Have i understood this correct: If i want to use a rigidbody for physics then

  1. i should not move an object through its transform.position.
  2. I should never move it by riigidbody.velocity since i then affect the physics.
  3. So what is left is moving it using addForce. I guess its like mimicking how in the real world everything that moves has something that drives it.
  • 3
    \$\begingroup\$ Sounds like you're answering your own question. There's no strict rules. You can do/not do any of the things on your list. There are pros and cons for each. You decide what's worth it and what works for your game. \$\endgroup\$
    – House
    Jan 30, 2014 at 15:52
  • 1
    \$\begingroup\$ This is not a good question for this site. I don't see the problem with rigidbody velocity. \$\endgroup\$
    – nathan
    Jan 30, 2014 at 15:52

2 Answers 2


You seem to be answering your own question in your "question", and it seems to me like you are asking for clarification. Please note that my answer is Unity specific.

Why use Rigidbodies?

When you use a rigidbody, then you should use a rigidbody. Allow me to explain what I mean. Often times, when I see developers using rigidbodies; they are neglecting its use. They are:

  1. Directly modifying the transforms position and attempting to use the rigidbody correctly
  2. Using it for collision response only and doing No.1
  3. Have an incorrect understanding of transforms and rigidbodies.

Golden Rule: Use a rigidbody when you want all aspects of your entity to act under the laws of physics (gravity,forces,torque, etc.)

Moving your body

Keeping the golden rule in mind(see above) and the three no-no's, we can talk about how to move your rigid-body. In Unity, you have AddForce() and you have AddTorque().

Pretty straightforward. The AddForce function, of course, adds a force to your rigidbody. AddTorque adds torque, which is a twisting force, causing your object to spin around a specified axis.

You might ask the question, "Well, why can't I directly modify the position when using a rigidbody?" in regards to movement, per say.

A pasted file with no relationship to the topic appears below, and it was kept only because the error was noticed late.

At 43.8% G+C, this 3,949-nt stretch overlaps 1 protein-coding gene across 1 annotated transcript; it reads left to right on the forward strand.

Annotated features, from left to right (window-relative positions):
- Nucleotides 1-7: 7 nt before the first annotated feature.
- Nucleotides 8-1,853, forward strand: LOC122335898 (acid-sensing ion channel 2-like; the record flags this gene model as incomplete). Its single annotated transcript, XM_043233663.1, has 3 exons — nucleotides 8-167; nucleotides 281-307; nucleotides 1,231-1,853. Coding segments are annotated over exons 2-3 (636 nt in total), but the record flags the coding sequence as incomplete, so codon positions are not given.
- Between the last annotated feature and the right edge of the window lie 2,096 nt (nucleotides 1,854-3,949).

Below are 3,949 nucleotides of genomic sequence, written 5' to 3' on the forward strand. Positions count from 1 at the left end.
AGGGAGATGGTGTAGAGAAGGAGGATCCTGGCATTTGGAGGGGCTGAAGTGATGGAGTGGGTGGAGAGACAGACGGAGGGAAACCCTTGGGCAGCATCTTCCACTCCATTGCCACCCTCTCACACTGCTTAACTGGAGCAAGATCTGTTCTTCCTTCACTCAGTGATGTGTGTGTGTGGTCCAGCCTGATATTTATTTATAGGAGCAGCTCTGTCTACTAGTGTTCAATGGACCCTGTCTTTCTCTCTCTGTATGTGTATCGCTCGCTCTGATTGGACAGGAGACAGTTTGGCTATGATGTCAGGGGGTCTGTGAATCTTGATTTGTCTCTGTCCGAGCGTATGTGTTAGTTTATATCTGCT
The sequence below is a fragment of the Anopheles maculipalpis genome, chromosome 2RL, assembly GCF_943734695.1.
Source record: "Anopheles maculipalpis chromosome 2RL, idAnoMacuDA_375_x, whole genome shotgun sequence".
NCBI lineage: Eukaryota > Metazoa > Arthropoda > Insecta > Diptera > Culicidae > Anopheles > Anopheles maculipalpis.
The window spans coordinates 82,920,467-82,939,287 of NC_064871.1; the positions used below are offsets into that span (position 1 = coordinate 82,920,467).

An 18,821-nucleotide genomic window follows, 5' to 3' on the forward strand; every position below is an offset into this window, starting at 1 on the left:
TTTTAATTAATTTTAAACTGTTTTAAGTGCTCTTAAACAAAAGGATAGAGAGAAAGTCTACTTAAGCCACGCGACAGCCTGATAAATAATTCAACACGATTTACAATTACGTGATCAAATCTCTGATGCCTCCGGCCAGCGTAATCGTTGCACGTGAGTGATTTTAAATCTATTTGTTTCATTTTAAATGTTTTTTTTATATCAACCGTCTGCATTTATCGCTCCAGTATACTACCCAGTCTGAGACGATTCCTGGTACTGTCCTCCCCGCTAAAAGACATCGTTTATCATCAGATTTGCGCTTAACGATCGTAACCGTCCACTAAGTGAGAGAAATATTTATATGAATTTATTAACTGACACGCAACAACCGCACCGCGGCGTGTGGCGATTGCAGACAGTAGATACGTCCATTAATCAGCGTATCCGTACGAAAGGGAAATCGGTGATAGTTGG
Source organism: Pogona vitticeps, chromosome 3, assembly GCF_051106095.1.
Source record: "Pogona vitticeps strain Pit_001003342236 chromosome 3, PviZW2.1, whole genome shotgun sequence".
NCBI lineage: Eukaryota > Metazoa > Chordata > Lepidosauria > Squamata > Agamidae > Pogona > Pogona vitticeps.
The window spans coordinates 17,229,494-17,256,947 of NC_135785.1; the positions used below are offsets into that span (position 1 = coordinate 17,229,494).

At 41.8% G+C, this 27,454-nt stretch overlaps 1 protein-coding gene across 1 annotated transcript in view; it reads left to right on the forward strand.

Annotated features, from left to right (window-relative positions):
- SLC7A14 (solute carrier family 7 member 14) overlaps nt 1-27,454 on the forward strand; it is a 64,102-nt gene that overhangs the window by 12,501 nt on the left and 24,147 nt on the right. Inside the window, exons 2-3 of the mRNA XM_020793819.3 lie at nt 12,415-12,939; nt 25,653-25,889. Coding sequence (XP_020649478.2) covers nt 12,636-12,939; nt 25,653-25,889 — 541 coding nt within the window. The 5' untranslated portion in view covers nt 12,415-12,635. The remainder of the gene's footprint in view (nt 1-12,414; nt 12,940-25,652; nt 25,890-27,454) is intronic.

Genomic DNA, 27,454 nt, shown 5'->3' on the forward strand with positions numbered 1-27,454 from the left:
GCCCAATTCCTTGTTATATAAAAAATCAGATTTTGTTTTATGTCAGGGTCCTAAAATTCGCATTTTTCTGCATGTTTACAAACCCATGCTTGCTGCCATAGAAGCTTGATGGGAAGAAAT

You can, but you'd essentially be emulating the behavior of a transform, that of which is not able to be acted on by force or torque. Transforms, hence the name, can be "translated", but it's not the same as moving it with physics. Rigid-bodies, however, are able to be acted on by force and torque for movement related purposes. Please note that directly modifying the rigidbody's position is acceptable for certain cases.

Le Documentation


Transform.position on a rigidbody won't do any collision checks and just costs more performance.

Applying force to a rigidbody will move it while checking for collisions and such in a realistic sense. Things like moving up and down a ramp will be faster and slower (because of the direction of force) you could get around this by changing the direction the force is applied to the rigidbody to help sustain a constant movement.

If a rigidbody has a collider on it that is marked as a trigger, no matter how its moved there will be no collisions, but you will be notified when the collider enters another collider. You could make your own collisions this way.

A simple and easy way to do collisions that also takes into consideration angled ramps, is to use a character controller physics component. Don't use one of the preset ones. You just want the component not the default unity prefab. This way you can create your own movement and then call the Move(); method of the character controller component. Unity will then take care of the collisions and ramps. Check the docs for more info on the subject.


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